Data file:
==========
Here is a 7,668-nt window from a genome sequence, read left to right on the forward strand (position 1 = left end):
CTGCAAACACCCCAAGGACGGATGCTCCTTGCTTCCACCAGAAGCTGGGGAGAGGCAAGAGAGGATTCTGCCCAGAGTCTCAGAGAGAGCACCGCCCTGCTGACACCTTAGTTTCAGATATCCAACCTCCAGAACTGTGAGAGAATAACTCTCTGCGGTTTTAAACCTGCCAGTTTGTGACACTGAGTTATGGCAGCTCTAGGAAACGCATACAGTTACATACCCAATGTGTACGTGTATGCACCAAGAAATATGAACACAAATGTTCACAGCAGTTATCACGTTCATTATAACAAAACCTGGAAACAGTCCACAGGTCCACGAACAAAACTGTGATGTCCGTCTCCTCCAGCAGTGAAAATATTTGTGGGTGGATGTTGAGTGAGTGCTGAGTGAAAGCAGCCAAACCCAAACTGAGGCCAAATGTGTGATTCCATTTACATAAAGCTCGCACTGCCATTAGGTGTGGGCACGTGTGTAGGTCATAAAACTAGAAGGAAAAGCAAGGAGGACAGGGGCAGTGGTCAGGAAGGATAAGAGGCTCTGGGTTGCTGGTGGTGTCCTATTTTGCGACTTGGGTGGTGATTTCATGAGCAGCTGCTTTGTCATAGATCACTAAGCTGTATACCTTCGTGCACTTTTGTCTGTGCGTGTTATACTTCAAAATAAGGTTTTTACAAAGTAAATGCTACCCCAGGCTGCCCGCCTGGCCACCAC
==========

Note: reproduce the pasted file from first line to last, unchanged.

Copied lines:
Here is a 7,668-nt window from a genome sequence, read left to right on the forward strand (position 1 = left end):
CTGCAAACACCCCAAGGACGGATGCTCCTTGCTTCCACCAGAAGCTGGGGAGAGGCAAGAGAGGATTCTGCCCAGAGTCTCAGAGAGAGCACCGCCCTGCTGACACCTTAGTTTCAGATATCCAACCTCCAGAACTGTGAGAGAATAACTCTCTGCGGTTTTAAACCTGCCAGTTTGTGACACTGAGTTATGGCAGCTCTAGGAAACGCATACAGTTACATACCCAATGTGTACGTGTATGCACCAAGAAATATGAACACAAATGTTCACAGCAGTTATCACGTTCATTATAACAAAACCTGGAAACAGTCCACAGGTCCACGAACAAAACTGTGATGTCCGTCTCCTCCAGCAGTGAAAATATTTGTGGGTGGATGTTGAGTGAGTGCTGAGTGAAAGCAGCCAAACCCAAACTGAGGCCAAATGTGTGATTCCATTTACATAAAGCTCGCACTGCCATTAGGTGTGGGCACGTGTGTAGGTCATAAAACTAGAAGGAAAAGCAAGGAGGACAGGGGCAGTGGTCAGGAAGGATAAGAGGCTCTGGGTTGCTGGTGGTGTCCTATTTTGCGACTTGGGTGGTGATTTCATGAGCAGCTGCTTTGTCATAGATCACTAAGCTGTATACCTTCGTGCACTTTTGTCTGTGCGTGTTATACTTCAAAATAAGGTTTTTACAAAGTAAATGCTACCCCAGGCTGCCCGCCTGGCCACCAC